How important are America's coastlines?
If you go by land area, the coasts are significant enough, but if you go by head count, coastal zones are even more important. The National Oceanic and Atmospheric Administration (NOAA) keeps tabs on coastal areas, publishing information at its "State of the Coast" website. According to the agency's 2013 "National Coastal Population Report," shoreline counties make up about 10% of the nation's 3 million square miles of land; but they are home to 39% of the nation's 313-million-person population. Broaden the definition of "coastal" to include nearby "watershed" counties, and the included land area increases to 20% — but the population who call those counties home jumps to 52% of the nation's people.
"Within the limited space of the nation's coast, population density far exceeds the nation as a whole, and this trend will continue into the future," the NOAA report says. "This situation presents coastal managers with the challenge of protecting both coastal ecosystems from a growing population and protecting a growing population from coastal hazards."
One example of that growing population, says the Reuters news agency, is former Arkansas governor and Presidential candidate Mike Huckabee. Reuters focused on Huckabee's case recently as part of a long analysis of coastal development trends (see "Water's Edge: Why Americans are flocking to their sinking shores even as the risks mount," by Deborah J. Nelson, Ryan McNeill, and Duff Wilson).
According to the Reuters report, Huckabee and an associate bought two shorefront parcels in Santa Rosa Beach, Florida, after three hurricanes in succession had severely eroded the beach at that location, leaving existing houses perched precariously on a fragile, disappearing dune. A contractor placed sand in front of the existing lots, called that the dune line, and applied for permits. When agency staff at the Florida Department of Environmental Protection (DEP) were reluctant to okay construction, Huckabee's engineer went over their heads, appealing to then-agency director Michael Sole.
Huckabee got his permit. And although Huckabee is far from a typical citizen, Reuters reports that his case in not so unusual. Says Reuters: "Accommodating the two politicians was nothing out of the ordinary. The way they got their permits is standard operating procedure along much of Florida's besieged shoreline … The ease with which Huckabee and his neighbors have been able to work around some of the most restrictive beach development laws in the country is indicative of a problem that only worsens as rising seas gnaw at U.S. shores: Americans are flocking to the water's edge, as they have for decades, even as the risks to life and property mount. And government is providing powerful inducements for them to do so."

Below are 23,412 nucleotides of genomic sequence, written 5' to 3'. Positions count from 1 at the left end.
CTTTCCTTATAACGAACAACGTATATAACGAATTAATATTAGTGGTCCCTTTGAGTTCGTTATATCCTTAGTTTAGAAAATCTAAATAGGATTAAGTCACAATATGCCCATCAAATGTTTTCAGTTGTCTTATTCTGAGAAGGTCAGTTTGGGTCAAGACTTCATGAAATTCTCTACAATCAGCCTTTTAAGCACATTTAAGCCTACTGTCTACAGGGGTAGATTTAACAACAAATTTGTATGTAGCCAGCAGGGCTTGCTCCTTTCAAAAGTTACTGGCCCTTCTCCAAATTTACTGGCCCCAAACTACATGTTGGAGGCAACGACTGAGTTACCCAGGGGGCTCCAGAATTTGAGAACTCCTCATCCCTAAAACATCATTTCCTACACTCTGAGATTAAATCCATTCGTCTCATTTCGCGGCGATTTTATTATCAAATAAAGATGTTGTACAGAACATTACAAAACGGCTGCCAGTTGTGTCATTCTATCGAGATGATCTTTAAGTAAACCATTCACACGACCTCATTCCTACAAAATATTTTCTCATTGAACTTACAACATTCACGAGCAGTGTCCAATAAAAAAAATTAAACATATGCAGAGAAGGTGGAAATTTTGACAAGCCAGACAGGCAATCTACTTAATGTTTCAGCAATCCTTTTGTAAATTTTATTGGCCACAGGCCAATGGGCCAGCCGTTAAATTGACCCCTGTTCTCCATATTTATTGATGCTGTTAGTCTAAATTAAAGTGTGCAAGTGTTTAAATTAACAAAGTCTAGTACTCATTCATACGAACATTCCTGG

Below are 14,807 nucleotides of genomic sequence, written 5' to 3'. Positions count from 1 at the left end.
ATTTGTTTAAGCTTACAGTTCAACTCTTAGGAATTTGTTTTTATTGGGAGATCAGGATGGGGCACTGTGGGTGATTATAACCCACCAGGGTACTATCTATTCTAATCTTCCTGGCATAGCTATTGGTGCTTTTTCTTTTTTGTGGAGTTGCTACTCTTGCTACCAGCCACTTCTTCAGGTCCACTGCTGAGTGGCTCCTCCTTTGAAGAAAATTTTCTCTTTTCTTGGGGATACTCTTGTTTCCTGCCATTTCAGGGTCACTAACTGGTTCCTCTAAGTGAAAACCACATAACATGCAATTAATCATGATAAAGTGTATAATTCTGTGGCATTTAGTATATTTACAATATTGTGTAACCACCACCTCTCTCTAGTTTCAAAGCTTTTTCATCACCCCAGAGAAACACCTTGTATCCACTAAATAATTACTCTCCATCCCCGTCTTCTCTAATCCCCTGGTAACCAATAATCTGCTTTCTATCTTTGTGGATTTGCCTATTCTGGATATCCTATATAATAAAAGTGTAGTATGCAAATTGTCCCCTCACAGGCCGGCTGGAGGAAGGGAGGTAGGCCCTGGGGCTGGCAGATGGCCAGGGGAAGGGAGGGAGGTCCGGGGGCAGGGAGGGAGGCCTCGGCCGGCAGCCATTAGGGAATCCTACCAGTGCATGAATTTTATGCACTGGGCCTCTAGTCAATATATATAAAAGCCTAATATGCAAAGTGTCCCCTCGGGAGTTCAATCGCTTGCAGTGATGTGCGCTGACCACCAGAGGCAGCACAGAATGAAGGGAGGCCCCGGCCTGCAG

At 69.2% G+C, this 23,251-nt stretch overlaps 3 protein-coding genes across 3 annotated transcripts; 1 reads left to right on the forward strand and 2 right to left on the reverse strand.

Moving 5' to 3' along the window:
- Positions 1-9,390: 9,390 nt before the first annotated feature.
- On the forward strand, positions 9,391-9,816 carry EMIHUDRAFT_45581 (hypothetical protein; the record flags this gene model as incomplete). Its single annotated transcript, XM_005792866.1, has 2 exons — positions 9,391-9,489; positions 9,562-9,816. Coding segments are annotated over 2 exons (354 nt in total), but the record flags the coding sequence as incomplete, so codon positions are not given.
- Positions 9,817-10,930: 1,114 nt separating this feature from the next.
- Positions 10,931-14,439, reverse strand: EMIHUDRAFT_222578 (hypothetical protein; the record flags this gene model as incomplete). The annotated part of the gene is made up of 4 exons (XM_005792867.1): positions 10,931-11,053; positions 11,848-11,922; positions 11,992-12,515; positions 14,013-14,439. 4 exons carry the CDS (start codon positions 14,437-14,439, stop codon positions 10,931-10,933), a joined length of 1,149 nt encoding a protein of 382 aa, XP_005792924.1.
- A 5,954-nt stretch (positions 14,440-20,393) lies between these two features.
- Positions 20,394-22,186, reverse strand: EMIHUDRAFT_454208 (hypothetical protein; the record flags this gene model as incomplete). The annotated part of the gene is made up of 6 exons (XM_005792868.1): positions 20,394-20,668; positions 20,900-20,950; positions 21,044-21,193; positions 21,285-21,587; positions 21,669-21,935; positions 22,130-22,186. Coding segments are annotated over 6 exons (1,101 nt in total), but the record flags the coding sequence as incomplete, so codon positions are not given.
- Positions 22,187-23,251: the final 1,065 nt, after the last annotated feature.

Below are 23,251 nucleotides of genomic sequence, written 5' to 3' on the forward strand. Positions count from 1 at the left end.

The mounting risk, according to the Reuters report, is the incidence of tidal flooding — increasing for a century, and accelerating in recent decades. Reuters analyzed data from hourly readings at 25 government tide gauges with data going back at least 50 years. "During that period," Reuters reports, "the average number of days a year that tidal waters reached or exceeded flood thresholds increased at all but two sites and tripled at more than half of the locations. Since 2001, water has reached flood levels an average of 20 days or more a year in Annapolis, Maryland; Wilmington, North Carolina; Washington, D.C.; Atlantic City, New Jersey; Sandy Hook, New Jersey; and Charleston, South Carolina. Before 1971, none of these locations averaged more than five days a year. Annapolis had the highest average number of days a year above flood threshold since 2001, at 34. On the Delmarva Peninsula, the annual average tripled to 18 days at the Lewes, Delaware, tide gauge." With the more frequent flooding comes more rapid erosion of fragile shorelines, undermining homes at the same time as the rising waters threaten roads and public facilities.
For Grayson Chesser, a resident of tiny Saxis, Virginia, on the Chesapeake Bay shore, the handwriting is on the wall. Hard pressed to compete with more populous communities in the fight for government funds to hold out the sea, Saxis is facing a shortening future. Says Chesser: "You just can't beat the ocean. You're going to lose every time."